Why is Chasmanthe spp. absent from the archaeological record of the south-western Cape?

Bachelor Thesis


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University of Cape Town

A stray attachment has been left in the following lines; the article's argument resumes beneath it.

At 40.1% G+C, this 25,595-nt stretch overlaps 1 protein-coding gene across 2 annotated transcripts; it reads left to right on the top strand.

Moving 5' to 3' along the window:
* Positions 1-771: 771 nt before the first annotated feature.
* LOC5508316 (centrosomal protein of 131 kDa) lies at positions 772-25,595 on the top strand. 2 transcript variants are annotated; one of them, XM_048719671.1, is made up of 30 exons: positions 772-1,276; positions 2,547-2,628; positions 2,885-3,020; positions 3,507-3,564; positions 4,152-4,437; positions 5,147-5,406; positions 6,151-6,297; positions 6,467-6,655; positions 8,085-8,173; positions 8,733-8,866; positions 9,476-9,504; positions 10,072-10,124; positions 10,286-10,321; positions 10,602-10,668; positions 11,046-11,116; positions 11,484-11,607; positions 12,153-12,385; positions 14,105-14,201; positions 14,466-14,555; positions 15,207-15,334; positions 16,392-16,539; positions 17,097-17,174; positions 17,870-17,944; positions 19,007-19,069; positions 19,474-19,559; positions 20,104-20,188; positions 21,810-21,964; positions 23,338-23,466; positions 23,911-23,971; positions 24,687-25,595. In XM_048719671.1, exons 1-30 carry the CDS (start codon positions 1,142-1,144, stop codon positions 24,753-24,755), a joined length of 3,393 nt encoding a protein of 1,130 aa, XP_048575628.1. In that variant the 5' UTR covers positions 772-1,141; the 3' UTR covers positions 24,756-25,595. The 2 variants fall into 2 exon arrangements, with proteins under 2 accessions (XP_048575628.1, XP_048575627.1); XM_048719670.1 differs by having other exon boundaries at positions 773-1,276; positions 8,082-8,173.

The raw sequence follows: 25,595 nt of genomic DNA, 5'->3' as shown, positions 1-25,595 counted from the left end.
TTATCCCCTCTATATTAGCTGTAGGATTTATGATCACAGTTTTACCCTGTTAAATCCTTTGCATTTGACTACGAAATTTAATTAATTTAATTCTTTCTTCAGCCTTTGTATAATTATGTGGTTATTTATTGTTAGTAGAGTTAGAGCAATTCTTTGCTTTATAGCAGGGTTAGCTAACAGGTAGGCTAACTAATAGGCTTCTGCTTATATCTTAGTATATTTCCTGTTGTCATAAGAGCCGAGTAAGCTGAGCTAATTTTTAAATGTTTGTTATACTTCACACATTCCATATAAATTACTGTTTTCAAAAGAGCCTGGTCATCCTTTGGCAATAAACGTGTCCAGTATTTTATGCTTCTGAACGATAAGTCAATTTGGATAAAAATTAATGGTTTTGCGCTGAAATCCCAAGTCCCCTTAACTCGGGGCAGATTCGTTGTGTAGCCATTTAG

In the archaeological record of the south-western Cape one finds corm residues in deposits mostly in the form of the netting which surrounds the corm. These plant residues seem to be a widespread feature in the archaeological record of Later Stone Age sites in Southern Africa. Corm residues nave been identified as mainly representative of the Iridaceae family. The most common geophyte corms identified are those of Watsonia, Babiana, Hexaglottis, Moreae and Gladiolus. Interestingly, Chasmanthe spp. commonly found growing on the west coast, have not been found in archaeological deposits of this area. The carbohydrate-rich corms follow seasonal growth patterns and mainly flowering in spring and early summer and growing during the winter months. Hunter-gatherers must have been familiar with their growth patterns and their palatability so that they could exploit these plants when corms were at their optimum and harvest them before the stored carbohydrates were used up by the plant. Utility plant indices for varying plant-resource components and mineral content analysis for N, P and total non-structural carbohydrates of the corms were calculated. From the results it appears that the reason for Chasmanthe spp. not appearing in the archaeological record is due to choices made by foragers regarding field processing of low utility plant parts (i.e. plant waste), rather than its relative importance or more precisely lack thereof, in the diets of early foragers.